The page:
By M. Dana Baldwin, Senior Consultant
How is your total new product development process performing for your company? There are a number of elements to consider before answering this question. Elements of the analysis should likely include: Market Intelligence sufficiently equipped to provide well-documented and well-thought-out analyses of potential new products and markets; Development capabilities sufficient to actually develop the new products specified by the market intelligence at the appropriate level of costs, including marketing, selling and distribution costs; production capabilities appropriate to make the products developed; marketing and sales abilities to promote and sell the products; distribution/logistics with the capacities to stock and deliver the products as needed.
First: How well does your market intelligence report on the real needs and preferences of your customers, current and/or targeted? Effective market intelligence is a necessary element to an effective product development process. By properly analyzing your customers’ wants and requirements, what your competition is offering and what your company is capable of delivering, market intelligence should help your company focus its product development process on those projects which show the best possibilities for success in the future. Financial analyses which include the costs of development, manufacturing costs, logistics and distribution costs, selling and marketing costs should be detailed, along with an assessment of appropriate pricing should be completed early in the process with a goal of pursuing those projects with the highest likelihood of success as well as another goal of eliminating those projects which probably won’t reach your profit and sales volume goals.
Second: Does your new product development (NPD) group possess the tools and knowledge needed to develop the products recommended by marketing? Do they have time to devote to these new products, or are they already committed to other development projects? Do you maintain and regularly update your NPD priority list to be sure that your assets are employed in their highest and best use? At the same time, are you allowing your NPD group to jump from project to project or are they focusing on projects within their capabilities and pursuing them to completion?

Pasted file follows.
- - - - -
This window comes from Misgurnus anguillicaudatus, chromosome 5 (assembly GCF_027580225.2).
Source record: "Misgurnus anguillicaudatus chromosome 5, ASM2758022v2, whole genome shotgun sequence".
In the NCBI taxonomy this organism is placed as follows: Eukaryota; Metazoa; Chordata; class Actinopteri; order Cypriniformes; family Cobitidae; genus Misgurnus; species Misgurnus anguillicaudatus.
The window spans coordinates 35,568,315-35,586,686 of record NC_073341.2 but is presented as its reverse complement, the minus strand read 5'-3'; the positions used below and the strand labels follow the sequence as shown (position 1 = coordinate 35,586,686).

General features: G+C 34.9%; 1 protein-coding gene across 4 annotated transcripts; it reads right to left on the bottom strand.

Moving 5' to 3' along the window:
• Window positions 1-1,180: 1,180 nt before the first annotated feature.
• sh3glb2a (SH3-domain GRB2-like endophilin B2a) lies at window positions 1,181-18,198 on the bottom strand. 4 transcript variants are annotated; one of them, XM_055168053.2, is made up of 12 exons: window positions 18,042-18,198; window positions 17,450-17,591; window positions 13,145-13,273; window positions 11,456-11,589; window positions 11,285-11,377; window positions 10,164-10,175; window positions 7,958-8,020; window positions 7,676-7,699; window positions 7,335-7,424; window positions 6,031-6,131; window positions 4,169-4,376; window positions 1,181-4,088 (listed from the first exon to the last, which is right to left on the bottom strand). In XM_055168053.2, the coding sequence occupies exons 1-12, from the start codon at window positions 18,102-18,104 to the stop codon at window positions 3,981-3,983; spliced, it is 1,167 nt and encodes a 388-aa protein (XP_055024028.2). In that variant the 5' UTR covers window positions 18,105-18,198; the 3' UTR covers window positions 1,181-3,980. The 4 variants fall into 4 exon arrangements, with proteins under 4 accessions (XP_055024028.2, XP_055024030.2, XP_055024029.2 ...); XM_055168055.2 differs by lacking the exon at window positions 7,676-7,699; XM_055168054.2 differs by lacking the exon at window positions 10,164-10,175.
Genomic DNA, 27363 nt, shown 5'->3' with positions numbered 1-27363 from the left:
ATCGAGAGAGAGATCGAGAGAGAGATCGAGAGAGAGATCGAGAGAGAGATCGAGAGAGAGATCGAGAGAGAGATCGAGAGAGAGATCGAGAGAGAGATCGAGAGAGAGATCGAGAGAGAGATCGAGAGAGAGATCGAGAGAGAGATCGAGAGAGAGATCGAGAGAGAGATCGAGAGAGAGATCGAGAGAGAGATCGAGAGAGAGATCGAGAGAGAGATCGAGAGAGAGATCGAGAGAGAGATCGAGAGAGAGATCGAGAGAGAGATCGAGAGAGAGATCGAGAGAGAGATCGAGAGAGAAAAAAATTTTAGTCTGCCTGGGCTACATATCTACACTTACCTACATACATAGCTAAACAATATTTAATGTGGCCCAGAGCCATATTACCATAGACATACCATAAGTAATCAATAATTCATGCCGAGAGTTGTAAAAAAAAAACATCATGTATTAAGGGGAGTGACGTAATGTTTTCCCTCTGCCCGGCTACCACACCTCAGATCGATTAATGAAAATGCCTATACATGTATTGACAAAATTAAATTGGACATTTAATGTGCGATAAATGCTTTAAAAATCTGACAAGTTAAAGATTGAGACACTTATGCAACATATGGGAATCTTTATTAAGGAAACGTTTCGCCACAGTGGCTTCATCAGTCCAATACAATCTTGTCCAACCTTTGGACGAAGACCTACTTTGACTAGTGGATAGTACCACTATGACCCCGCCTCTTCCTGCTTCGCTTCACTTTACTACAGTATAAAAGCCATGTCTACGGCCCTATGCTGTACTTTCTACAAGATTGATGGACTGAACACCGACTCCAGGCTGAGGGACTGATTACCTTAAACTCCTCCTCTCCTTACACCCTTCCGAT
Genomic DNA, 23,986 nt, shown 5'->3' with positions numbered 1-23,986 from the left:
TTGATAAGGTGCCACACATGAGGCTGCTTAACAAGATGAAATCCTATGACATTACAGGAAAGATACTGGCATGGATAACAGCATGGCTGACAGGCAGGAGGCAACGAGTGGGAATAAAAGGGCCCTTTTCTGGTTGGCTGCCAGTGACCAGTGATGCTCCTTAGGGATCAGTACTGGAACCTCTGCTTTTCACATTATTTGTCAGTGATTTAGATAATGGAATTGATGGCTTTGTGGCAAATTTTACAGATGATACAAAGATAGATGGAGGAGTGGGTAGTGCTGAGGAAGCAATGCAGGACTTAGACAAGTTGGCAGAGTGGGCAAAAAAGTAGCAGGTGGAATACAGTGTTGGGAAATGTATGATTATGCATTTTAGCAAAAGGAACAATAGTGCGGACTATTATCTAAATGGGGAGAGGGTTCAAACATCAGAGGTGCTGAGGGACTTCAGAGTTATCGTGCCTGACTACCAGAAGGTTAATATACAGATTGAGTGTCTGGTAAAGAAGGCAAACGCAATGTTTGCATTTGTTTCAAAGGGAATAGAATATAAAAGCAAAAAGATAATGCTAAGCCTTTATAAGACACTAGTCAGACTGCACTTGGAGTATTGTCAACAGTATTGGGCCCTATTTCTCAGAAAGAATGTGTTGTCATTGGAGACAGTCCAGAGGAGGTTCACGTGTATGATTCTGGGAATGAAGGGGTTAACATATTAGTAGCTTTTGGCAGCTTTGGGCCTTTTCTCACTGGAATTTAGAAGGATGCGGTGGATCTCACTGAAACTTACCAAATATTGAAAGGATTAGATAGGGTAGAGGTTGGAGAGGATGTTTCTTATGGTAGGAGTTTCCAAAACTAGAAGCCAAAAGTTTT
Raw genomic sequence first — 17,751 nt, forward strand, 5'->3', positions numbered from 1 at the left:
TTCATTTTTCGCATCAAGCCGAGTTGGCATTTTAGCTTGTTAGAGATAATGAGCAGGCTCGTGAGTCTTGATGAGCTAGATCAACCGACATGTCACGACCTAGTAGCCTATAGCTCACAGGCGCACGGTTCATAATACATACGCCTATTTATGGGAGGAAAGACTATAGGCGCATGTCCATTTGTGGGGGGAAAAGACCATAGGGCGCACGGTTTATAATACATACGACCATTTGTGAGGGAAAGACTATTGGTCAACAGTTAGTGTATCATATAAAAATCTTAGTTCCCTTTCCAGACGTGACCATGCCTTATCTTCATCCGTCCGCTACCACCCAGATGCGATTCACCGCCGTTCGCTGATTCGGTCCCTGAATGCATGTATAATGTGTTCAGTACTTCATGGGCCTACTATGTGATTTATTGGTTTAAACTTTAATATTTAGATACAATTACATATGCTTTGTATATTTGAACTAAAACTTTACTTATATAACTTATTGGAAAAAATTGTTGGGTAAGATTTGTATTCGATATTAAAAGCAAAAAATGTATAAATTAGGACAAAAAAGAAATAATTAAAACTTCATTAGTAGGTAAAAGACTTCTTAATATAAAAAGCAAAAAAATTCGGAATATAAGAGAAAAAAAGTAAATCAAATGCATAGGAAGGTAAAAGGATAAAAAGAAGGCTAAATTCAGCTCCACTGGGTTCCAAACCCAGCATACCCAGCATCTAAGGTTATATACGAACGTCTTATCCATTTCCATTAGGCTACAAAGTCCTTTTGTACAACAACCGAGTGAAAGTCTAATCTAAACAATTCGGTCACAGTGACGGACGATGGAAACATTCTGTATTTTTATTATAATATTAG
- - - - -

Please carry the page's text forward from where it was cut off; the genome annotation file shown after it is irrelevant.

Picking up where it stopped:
Third: In your NPD process, do you involve production in the development process to be sure that any new product developed can actually be produced on the production equipment your company has? If your company does not have the capability to manufacture, do you have the outside resources available to provide the productive capacity needed to bring the product to market? At the same time, do you have the internal ability to effectively work with and monitor the external production of your products to assure timely delivery and appropriate quality and adherence to standards you require?
Fourth: Do marketing and sales have the capability to promote and sell the products developed? Do they have the contacts and channels needed to actually bring the product to those who will be buying the newly developed product? Does marketing have the talent and capacity to promote the new product effectively? Does sales have the necessary abilities to sell the product to potential users?
Fifth: Once the product is sold, does distribution/logistics have the ability and capacity to deliver the products as needed? If you can’t get the product to the buyers, it can’t be successful. Do you have the distribution network necessary for getting the product to market?
While this is not an exhaustive checklist, it does point at key elements in any new product development process, which should be included in the overall analysis of whether to proceed or not with a specific project.
Digging Deeper: The author recommends referring to Elements of Innovation, a collection of articles by Center for Simplified Strategic Planning consultants (available through www.cssp.com). See specifically the diagram on page 71 – also found in the article “Innovative Measures” in the Article Archives of www.cssp.com
M. Dana Baldwin is a Senior Consultant with Center for Simplified Strategic Planning, Inc. and can be reached at firstname.lastname@example.org.
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